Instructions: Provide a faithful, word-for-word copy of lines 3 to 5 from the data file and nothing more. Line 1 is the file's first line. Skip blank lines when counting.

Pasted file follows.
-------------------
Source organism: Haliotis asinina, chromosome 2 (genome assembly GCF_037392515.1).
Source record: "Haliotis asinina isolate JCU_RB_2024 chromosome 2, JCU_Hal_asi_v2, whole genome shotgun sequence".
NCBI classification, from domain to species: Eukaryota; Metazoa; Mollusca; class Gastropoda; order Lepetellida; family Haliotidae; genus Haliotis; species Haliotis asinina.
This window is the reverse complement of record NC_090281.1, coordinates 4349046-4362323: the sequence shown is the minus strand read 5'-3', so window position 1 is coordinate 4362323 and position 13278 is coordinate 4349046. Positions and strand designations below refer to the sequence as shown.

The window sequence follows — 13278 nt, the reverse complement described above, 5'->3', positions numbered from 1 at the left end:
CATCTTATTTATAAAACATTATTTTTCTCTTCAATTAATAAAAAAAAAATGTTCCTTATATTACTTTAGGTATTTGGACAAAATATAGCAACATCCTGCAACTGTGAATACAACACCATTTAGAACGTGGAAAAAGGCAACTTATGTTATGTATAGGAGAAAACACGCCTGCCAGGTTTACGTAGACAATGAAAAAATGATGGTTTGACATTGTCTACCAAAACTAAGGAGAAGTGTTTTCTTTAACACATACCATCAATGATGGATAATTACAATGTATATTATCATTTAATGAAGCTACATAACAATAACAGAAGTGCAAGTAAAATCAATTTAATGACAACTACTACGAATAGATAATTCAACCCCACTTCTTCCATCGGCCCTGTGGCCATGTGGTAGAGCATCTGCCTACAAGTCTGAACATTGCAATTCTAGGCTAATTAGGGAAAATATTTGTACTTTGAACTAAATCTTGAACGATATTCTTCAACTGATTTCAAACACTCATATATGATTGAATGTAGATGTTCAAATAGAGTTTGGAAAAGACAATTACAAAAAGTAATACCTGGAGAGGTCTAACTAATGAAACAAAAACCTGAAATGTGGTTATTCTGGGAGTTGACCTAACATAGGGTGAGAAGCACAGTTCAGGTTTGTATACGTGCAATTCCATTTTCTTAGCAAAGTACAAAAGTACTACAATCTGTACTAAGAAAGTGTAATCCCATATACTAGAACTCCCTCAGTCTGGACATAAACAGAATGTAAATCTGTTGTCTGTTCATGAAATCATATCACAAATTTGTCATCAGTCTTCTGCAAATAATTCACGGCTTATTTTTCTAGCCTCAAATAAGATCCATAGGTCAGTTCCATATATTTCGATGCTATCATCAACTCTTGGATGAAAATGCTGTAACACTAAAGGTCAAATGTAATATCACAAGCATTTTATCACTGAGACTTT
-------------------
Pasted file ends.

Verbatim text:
NCBI classification, from domain to species: Eukaryota; Metazoa; Mollusca; class Gastropoda; order Lepetellida; family Haliotidae; genus Haliotis; species Haliotis asinina.
This window is the reverse complement of record NC_090281.1, coordinates 4349046-4362323: the sequence shown is the minus strand read 5'-3', so window position 1 is coordinate 4362323 and position 13278 is coordinate 4349046. Positions and strand designations below refer to the sequence as shown.

The window sequence follows — 13278 nt, the reverse complement described above, 5'->3', positions numbered from 1 at the left end: